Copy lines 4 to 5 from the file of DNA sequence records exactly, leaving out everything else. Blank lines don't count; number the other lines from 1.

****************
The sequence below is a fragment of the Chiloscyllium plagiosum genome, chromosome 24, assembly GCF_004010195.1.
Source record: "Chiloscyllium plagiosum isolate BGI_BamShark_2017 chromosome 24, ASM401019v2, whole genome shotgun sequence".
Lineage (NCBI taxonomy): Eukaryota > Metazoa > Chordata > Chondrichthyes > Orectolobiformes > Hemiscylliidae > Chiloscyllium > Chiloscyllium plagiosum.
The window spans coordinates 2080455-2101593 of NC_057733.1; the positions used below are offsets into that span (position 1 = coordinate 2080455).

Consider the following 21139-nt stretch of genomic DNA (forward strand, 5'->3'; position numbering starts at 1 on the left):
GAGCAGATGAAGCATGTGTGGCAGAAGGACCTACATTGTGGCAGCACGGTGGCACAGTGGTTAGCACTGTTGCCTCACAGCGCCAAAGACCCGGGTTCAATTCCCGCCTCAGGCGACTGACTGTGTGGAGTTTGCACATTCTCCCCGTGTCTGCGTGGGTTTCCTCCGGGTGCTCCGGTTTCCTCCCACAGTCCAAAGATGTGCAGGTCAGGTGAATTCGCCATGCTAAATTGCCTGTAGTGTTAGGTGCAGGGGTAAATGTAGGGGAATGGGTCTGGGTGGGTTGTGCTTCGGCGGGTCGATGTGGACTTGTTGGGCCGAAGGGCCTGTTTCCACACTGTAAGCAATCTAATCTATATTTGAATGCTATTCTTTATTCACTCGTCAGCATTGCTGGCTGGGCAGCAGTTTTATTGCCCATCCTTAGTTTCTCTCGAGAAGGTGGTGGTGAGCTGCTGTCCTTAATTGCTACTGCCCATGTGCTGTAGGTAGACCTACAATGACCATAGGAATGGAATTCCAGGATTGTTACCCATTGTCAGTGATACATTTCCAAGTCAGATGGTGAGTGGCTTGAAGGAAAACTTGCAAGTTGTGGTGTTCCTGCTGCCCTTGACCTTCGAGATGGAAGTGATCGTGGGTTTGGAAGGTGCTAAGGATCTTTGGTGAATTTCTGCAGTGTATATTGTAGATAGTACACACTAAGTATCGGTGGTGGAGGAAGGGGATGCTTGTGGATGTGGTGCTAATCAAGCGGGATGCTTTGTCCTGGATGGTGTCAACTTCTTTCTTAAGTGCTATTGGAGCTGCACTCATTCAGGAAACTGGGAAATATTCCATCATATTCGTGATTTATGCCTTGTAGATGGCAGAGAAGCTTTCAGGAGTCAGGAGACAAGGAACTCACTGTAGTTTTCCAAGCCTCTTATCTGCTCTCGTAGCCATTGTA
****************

The window spans coordinates 2080455-2101593 of NC_057733.1; the positions used below are offsets into that span (position 1 = coordinate 2080455).

Consider the following 21139-nt stretch of genomic DNA (forward strand, 5'->3'; position numbering starts at 1 on the left):